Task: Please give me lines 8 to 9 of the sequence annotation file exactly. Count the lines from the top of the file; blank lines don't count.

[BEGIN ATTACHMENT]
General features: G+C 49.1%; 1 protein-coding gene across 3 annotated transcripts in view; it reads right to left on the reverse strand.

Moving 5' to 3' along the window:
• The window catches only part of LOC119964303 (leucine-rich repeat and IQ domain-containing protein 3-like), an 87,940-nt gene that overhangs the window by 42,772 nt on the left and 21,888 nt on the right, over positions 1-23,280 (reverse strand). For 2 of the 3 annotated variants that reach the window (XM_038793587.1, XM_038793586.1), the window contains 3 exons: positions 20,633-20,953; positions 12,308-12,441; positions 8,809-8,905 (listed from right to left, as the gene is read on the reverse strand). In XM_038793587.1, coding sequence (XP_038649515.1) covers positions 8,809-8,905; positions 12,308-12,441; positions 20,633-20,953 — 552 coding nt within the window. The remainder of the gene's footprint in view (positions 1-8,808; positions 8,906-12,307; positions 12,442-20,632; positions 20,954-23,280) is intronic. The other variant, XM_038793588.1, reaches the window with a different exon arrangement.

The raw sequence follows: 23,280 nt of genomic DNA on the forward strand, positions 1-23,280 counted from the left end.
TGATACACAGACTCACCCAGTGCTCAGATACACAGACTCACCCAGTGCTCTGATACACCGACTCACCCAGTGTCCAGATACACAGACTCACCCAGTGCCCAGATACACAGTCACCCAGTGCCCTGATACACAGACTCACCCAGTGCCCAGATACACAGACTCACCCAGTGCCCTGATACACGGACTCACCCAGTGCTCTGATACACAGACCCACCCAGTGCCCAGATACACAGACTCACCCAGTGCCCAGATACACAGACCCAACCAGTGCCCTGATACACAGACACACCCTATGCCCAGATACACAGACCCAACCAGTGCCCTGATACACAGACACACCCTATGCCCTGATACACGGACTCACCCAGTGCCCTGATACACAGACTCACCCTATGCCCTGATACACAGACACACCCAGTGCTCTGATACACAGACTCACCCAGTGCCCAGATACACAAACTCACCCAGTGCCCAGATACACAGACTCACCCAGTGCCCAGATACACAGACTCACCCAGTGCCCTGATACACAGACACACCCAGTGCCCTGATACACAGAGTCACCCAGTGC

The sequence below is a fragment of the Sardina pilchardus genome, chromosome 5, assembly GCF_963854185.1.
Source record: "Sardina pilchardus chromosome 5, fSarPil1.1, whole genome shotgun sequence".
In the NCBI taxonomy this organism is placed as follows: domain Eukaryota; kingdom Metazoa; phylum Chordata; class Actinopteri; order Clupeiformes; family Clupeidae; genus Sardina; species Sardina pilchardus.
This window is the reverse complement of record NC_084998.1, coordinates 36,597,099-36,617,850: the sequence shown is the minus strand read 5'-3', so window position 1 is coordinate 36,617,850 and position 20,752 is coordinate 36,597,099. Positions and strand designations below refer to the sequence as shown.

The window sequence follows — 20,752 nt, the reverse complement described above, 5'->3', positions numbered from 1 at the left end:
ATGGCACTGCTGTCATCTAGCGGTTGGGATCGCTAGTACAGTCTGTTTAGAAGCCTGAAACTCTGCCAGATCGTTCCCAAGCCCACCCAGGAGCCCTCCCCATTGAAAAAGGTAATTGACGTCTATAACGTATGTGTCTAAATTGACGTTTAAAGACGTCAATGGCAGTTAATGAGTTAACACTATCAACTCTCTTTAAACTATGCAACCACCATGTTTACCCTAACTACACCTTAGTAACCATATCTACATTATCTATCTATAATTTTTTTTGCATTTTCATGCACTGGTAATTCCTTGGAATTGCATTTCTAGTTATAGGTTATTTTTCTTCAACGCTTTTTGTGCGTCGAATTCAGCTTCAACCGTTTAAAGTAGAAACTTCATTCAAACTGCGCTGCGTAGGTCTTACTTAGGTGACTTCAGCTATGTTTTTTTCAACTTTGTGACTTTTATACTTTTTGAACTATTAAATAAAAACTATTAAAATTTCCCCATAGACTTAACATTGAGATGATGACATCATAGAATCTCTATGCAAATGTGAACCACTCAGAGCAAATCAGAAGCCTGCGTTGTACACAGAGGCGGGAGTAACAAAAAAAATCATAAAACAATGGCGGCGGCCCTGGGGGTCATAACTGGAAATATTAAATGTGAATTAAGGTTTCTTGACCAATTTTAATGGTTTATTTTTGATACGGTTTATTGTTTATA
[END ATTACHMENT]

In the NCBI taxonomy this organism is placed as follows: domain Eukaryota; kingdom Metazoa; phylum Chordata; class Actinopteri; order Clupeiformes; family Clupeidae; genus Sardina; species Sardina pilchardus.
This window is the reverse complement of record NC_084998.1, coordinates 36,597,099-36,617,850: the sequence shown is the minus strand read 5'-3', so window position 1 is coordinate 36,617,850 and position 20,752 is coordinate 36,597,099. Positions and strand designations below refer to the sequence as shown.